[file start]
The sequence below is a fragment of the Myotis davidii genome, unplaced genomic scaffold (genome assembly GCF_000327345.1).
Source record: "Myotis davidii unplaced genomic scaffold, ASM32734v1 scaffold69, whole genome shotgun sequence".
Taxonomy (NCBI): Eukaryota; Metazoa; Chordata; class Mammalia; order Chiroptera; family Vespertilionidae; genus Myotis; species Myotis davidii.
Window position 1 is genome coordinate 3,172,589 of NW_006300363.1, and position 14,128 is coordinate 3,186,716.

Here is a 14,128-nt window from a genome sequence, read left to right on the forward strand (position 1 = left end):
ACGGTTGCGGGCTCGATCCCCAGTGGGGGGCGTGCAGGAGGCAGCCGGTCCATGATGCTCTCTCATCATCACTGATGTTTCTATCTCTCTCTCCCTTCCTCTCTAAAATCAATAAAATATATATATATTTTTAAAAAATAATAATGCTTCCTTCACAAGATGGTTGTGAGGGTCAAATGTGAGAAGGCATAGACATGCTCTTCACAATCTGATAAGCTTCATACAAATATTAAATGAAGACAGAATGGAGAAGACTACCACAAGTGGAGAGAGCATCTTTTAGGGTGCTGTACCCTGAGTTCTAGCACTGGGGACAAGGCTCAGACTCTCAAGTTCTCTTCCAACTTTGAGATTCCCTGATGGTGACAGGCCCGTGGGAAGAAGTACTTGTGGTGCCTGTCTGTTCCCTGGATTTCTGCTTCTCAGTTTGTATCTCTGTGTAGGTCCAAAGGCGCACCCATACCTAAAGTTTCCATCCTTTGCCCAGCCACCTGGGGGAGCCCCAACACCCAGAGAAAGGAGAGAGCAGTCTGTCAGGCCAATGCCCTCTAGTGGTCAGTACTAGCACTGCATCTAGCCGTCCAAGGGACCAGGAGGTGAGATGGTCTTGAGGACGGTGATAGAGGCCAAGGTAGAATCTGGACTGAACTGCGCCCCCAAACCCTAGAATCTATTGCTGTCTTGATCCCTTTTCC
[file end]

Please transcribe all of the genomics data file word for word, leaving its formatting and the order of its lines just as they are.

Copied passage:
The sequence below is a fragment of the Myotis davidii genome, unplaced genomic scaffold (genome assembly GCF_000327345.1).
Source record: "Myotis davidii unplaced genomic scaffold, ASM32734v1 scaffold69, whole genome shotgun sequence".
Taxonomy (NCBI): Eukaryota; Metazoa; Chordata; class Mammalia; order Chiroptera; family Vespertilionidae; genus Myotis; species Myotis davidii.
Window position 1 is genome coordinate 3,172,589 of NW_006300363.1, and position 14,128 is coordinate 3,186,716.

Here is a 14,128-nt window from a genome sequence, read left to right on the forward strand (position 1 = left end):
ACGGTTGCGGGCTCGATCCCCAGTGGGGGGCGTGCAGGAGGCAGCCGGTCCATGATGCTCTCTCATCATCACTGATGTTTCTATCTCTCTCTCCCTTCCTCTCTAAAATCAATAAAATATATATATATTTTTAAAAAATAATAATGCTTCCTTCACAAGATGGTTGTGAGGGTCAAATGTGAGAAGGCATAGACATGCTCTTCACAATCTGATAAGCTTCATACAAATATTAAATGAAGACAGAATGGAGAAGACTACCACAAGTGGAGAGAGCATCTTTTAGGGTGCTGTACCCTGAGTTCTAGCACTGGGGACAAGGCTCAGACTCTCAAGTTCTCTTCCAACTTTGAGATTCCCTGATGGTGACAGGCCCGTGGGAAGAAGTACTTGTGGTGCCTGTCTGTTCCCTGGATTTCTGCTTCTCAGTTTGTATCTCTGTGTAGGTCCAAAGGCGCACCCATACCTAAAGTTTCCATCCTTTGCCCAGCCACCTGGGGGAGCCCCAACACCCAGAGAAAGGAGAGAGCAGTCTGTCAGGCCAATGCCCTCTAGTGGTCAGTACTAGCACTGCATCTAGCCGTCCAAGGGACCAGGAGGTGAGATGGTCTTGAGGACGGTGATAGAGGCCAAGGTAGAATCTGGACTGAACTGCGCCCCCAAACCCTAGAATCTATTGCTGTCTTGATCCCTTTTCC